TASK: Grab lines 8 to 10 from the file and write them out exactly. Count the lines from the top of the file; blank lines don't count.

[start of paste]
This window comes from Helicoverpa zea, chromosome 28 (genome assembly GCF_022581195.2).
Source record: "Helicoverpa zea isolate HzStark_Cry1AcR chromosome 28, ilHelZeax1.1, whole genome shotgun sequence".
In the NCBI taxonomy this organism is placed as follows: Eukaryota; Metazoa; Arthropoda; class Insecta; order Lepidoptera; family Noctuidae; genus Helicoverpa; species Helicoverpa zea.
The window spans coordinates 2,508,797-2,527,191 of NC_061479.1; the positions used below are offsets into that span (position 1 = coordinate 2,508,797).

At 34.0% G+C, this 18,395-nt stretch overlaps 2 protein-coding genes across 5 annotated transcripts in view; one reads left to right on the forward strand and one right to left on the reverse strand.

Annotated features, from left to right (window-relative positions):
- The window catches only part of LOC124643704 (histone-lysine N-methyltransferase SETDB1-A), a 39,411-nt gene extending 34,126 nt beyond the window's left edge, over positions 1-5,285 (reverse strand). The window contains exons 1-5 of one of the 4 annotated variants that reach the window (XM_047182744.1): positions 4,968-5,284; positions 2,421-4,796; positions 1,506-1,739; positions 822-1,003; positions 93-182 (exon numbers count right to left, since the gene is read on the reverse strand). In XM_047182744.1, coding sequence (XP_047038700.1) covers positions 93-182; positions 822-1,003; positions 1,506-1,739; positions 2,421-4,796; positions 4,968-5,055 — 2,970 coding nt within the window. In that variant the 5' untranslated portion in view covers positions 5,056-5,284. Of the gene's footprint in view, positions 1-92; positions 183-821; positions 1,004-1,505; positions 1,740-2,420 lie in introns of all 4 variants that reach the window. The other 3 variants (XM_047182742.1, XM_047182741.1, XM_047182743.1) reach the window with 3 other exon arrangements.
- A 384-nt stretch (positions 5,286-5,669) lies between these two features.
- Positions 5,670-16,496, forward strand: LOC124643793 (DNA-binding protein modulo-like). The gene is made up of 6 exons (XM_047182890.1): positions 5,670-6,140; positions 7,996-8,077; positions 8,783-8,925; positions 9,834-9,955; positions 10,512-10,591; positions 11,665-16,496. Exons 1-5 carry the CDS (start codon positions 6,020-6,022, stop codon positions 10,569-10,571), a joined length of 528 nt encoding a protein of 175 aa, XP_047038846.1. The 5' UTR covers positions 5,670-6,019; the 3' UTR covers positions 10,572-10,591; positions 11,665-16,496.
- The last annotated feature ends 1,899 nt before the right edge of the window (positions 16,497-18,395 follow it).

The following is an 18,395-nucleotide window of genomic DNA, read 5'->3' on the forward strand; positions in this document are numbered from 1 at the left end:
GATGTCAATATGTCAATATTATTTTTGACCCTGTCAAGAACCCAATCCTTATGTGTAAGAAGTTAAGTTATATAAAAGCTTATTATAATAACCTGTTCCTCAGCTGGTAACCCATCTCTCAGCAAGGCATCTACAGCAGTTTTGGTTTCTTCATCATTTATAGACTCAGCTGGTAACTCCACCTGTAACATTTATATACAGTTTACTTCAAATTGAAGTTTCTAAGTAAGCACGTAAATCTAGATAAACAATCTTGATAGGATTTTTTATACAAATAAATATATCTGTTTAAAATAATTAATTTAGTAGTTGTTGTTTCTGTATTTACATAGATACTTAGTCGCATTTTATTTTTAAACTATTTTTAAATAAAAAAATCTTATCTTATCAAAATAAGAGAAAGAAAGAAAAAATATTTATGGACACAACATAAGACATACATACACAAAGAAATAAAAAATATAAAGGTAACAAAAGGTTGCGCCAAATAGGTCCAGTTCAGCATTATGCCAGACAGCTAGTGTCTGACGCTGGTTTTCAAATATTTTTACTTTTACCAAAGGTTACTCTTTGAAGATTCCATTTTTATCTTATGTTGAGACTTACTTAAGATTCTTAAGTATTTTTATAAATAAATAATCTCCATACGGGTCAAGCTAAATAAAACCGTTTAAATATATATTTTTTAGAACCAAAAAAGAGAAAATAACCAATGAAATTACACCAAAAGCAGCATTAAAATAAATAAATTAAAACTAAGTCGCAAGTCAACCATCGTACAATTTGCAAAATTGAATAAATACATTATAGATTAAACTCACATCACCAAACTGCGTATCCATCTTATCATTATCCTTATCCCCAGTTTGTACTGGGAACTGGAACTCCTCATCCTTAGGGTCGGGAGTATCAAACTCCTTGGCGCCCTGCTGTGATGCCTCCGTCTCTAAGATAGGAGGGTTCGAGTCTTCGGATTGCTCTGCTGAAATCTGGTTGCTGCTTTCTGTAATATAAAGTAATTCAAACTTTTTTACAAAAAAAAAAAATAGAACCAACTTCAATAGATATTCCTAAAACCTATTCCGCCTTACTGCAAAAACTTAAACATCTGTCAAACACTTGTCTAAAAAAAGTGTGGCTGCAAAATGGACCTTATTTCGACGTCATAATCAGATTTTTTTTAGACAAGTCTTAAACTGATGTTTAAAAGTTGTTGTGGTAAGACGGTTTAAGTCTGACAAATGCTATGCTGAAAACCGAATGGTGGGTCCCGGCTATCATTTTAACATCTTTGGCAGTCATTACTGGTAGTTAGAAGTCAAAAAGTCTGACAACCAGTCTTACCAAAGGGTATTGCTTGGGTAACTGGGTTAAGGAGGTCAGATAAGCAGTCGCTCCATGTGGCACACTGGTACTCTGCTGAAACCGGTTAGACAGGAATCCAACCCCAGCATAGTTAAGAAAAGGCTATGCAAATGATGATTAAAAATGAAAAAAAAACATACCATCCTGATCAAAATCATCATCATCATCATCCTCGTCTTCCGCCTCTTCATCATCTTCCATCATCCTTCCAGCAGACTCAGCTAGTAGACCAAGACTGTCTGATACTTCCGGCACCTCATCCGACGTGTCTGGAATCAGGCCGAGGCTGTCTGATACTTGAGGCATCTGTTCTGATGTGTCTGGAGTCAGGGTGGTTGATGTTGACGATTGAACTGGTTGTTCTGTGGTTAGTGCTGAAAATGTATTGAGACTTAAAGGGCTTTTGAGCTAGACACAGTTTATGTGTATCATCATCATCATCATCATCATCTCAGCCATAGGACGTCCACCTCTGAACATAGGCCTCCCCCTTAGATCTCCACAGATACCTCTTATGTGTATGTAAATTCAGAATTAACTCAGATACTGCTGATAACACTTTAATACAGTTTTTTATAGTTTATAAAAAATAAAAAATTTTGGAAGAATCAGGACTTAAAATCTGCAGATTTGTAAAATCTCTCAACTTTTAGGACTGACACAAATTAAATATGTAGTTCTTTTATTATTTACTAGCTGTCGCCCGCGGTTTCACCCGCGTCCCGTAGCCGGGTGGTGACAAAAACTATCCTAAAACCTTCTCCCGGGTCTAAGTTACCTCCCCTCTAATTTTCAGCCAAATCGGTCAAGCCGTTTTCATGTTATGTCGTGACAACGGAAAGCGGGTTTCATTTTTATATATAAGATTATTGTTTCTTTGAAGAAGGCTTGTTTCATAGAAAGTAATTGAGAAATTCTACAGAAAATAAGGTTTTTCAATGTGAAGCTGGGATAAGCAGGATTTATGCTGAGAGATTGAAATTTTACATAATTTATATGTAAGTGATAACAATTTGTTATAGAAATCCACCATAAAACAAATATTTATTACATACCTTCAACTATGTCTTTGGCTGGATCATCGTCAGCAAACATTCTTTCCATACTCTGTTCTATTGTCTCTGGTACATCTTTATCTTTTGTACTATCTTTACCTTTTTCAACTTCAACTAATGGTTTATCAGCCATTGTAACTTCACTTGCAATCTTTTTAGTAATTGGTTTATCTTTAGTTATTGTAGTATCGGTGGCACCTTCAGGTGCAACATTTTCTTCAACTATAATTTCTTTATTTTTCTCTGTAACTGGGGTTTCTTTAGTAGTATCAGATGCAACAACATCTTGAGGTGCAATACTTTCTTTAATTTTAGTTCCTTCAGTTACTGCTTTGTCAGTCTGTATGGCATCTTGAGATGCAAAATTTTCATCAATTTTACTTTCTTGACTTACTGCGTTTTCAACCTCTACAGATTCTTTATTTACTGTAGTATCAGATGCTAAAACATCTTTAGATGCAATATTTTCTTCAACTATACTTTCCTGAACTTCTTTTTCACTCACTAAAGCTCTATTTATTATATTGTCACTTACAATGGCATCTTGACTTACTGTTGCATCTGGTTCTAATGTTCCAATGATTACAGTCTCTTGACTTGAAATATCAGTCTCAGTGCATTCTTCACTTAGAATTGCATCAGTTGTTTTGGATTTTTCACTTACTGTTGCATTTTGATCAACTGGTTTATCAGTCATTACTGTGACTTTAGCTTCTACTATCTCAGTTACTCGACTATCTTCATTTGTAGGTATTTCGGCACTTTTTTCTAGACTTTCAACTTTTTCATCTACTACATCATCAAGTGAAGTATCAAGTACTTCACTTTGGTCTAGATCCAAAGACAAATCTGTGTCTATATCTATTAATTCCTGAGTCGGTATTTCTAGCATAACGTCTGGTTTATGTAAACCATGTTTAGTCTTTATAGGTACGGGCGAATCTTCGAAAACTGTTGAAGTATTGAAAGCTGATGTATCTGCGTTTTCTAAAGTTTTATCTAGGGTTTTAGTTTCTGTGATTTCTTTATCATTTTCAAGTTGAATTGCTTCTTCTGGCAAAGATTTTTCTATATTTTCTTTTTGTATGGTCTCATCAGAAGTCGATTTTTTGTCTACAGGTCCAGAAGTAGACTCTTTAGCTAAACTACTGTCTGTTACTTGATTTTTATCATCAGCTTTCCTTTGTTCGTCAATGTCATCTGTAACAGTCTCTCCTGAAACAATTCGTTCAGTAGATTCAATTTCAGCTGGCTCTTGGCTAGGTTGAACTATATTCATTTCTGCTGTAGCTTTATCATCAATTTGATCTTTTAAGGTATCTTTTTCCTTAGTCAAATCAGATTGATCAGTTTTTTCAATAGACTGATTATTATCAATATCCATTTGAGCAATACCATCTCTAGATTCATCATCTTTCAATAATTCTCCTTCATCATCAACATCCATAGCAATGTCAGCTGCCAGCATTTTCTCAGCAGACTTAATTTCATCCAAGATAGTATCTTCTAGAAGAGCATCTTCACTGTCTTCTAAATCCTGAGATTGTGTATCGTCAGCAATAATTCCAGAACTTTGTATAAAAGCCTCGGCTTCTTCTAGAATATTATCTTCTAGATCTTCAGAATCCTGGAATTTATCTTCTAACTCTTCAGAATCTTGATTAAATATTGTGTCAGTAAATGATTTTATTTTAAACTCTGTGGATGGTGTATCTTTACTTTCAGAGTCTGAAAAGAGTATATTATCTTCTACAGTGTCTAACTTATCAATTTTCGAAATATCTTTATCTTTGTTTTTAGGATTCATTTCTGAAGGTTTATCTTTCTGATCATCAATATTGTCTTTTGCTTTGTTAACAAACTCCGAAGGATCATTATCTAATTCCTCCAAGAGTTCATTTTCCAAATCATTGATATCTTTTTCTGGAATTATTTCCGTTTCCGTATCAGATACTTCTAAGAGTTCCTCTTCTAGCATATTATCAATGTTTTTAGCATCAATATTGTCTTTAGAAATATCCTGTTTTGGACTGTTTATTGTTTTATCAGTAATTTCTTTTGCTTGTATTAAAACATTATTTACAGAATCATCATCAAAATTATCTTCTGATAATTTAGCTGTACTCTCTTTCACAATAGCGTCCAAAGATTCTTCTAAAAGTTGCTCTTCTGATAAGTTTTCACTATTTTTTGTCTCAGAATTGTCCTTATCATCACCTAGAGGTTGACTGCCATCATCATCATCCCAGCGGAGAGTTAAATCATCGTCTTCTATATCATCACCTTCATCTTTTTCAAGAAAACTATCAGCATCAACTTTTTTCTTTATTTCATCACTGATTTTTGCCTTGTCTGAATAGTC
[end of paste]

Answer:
- A 384-nt stretch (positions 5,286-5,669) lies between these two features.
- Positions 5,670-16,496, forward strand: LOC124643793 (DNA-binding protein modulo-like). The gene is made up of 6 exons (XM_047182890.1): positions 5,670-6,140; positions 7,996-8,077; positions 8,783-8,925; positions 9,834-9,955; positions 10,512-10,591; positions 11,665-16,496. Exons 1-5 carry the CDS (start codon positions 6,020-6,022, stop codon positions 10,569-10,571), a joined length of 528 nt encoding a protein of 175 aa, XP_047038846.1. The 5' UTR covers positions 5,670-6,019; the 3' UTR covers positions 10,572-10,591; positions 11,665-16,496.
- The last annotated feature ends 1,899 nt before the right edge of the window (positions 16,497-18,395 follow it).